Barry SCHWARTZ (Barijo ŜVARC) (chemoelectric) wrote,
Barry SCHWARTZ (Barijo ŜVARC)
chemoelectric

The betterment of the human condition in an advanced technological society

The betterment of the human condition in an advanced technological society. This problem is the closest thing I have to a life’s work, and I began working on it in the middle 1990s, provoked by what is best called a crisis of ‘spirit’. I work via eclecticism, of course. :)

In the context of this, my life’s work, I want to discuss briefly a little bit about the disagreements between myself and barking_iguana about the collapse of civic life in the United States. The question we disagree over is whether or not Barack Obama can reverse the collapse, and more specifically we have a disagreement over political rhetoric.

See http://chemoelectric.livejournal.com/493599.html for more specific background.

I wrote:

It is natural for human beings to reach out and cooperate with each other, if they are not impeded by false doctrines, paralyzing fears, and other hindrances.


barking_iguana wrote in reply:


Observation of humans in 'natural' conditions show that it is natural for us to cooperate with those in our own tribe and to view as deadly enemies those from other tribes.

We live in an environment that the tribal imprint doesn't map to very well, but the imprint is there, anyway, and affects us. It is among the jobs of statespeople to illuminate the ways in which we are all one tribe, and to embolden those of who already know it but have been stifled by the excessive tribalism around us.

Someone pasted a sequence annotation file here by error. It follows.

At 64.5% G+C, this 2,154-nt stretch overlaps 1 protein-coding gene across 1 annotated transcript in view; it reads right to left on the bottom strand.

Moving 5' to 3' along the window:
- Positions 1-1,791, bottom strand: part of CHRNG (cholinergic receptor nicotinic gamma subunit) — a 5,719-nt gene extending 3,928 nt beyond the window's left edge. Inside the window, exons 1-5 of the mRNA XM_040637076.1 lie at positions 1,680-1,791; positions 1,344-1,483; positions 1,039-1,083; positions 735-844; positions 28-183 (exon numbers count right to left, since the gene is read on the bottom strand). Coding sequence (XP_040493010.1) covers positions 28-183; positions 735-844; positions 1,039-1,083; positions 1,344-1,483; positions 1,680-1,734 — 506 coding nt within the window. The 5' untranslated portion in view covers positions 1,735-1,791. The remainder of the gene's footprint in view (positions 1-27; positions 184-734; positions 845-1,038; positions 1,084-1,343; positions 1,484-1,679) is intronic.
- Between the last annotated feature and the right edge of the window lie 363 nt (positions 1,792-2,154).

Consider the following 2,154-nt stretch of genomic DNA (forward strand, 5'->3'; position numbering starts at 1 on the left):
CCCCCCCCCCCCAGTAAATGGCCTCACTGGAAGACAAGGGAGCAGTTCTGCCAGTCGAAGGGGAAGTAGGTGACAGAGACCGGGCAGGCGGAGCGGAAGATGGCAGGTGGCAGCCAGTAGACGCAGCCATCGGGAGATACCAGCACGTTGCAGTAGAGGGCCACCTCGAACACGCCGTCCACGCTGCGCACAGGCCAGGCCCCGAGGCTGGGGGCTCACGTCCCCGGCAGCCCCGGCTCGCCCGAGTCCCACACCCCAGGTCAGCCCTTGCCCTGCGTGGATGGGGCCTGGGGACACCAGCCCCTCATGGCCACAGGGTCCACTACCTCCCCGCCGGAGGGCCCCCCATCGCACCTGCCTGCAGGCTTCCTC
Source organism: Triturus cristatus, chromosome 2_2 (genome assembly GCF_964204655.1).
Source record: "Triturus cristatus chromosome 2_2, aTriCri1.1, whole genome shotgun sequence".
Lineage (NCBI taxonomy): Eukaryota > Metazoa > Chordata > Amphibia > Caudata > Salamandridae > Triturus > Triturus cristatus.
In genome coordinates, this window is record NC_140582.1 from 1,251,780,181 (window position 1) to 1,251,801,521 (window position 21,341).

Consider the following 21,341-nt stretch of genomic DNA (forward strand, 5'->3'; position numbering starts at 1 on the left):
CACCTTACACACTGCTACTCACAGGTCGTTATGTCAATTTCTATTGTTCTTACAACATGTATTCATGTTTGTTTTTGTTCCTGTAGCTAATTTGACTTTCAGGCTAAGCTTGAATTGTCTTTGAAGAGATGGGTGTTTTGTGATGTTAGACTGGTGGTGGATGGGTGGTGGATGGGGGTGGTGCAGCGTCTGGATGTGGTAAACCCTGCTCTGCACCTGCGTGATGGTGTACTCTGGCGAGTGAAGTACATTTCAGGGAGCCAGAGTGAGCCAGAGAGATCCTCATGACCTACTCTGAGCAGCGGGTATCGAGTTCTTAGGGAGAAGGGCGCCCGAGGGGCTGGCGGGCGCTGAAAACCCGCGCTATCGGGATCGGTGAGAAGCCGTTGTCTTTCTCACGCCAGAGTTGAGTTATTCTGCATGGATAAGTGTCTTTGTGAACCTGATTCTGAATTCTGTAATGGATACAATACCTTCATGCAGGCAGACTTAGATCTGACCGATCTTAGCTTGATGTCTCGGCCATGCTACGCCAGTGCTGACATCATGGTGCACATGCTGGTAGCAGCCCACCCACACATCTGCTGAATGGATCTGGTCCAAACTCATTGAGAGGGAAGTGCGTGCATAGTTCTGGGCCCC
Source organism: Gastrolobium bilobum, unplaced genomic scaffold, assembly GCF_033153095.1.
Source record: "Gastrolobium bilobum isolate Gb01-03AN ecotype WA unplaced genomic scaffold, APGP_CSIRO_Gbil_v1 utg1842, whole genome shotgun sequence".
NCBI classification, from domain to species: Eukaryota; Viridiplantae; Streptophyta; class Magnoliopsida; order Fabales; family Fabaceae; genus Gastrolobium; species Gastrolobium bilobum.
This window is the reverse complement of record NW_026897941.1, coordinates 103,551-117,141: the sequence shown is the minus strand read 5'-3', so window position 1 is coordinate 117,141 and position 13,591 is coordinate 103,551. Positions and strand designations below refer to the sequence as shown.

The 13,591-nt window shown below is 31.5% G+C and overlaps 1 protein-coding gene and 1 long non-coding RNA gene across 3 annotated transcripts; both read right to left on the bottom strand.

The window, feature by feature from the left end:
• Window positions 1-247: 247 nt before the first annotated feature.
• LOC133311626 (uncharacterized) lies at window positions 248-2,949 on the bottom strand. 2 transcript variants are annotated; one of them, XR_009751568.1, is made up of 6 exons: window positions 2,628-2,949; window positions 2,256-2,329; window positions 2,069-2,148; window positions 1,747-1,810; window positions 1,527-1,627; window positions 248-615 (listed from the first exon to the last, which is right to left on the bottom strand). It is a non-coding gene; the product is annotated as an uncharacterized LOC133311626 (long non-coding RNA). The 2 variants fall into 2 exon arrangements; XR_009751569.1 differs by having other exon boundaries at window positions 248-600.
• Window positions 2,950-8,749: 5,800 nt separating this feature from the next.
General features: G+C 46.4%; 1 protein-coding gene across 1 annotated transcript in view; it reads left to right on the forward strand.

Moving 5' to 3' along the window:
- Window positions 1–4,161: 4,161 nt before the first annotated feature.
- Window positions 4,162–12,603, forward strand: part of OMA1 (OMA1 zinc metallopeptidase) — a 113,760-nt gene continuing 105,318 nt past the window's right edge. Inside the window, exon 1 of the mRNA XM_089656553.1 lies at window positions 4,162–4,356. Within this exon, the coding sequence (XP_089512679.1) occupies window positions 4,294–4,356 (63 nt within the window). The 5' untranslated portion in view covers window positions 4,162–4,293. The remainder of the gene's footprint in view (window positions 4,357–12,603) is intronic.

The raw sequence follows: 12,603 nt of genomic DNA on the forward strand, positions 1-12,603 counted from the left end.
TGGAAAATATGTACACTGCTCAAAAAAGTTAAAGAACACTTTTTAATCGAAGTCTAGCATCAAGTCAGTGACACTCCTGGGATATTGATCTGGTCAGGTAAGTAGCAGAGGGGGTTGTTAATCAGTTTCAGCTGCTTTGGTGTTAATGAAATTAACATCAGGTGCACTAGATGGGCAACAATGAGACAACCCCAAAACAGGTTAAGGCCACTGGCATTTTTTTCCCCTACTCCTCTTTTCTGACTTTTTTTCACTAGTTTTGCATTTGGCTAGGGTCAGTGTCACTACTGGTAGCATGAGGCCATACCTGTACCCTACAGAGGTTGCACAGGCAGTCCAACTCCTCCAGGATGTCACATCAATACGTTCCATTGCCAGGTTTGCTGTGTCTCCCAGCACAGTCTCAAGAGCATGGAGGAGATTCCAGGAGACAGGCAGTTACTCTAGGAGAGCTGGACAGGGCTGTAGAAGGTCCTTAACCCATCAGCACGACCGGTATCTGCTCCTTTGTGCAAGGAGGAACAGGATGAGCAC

This approach cannot work in the long run. Even if we are all to be ‘one tribe’, nevertheless we also belong to our smaller tribes, for instance ‘Minnesotans’, ‘Americans’, ‘Jewry’, etc., and it is quite a task, to say the least, to convince people that their ‘sub-tribal’ differences are unimportant. What’s more, even among those of us who accept that humans are all one ‘tribe’, do we stop reacting to people of other ‘sub-tribes’ as if they might be deadly enemies? Answer that for yourself, honestly. I know I don’t. Not even close.

The method, then, is essentially a ‘conservative’ one not unlike that of Judeo-Christianity, depending on suppression of inborn ‘animal’ tendencies by adherence to a doctrine of ‘one-tribalism’.

My approach to the problem is quite different, and does not involve any direct suppression of the ‘tribal’, ‘animal’ impulses. The main difficulty for my approach is that we have not figured out, so far, how to use it in any but a few fields of human activity. A doctrine of ‘one-tribalism’ doesn’t interfere with it, however, and so ought to be taught while we work on the better solution. (See for instance http://tolerance.org, a site I support.)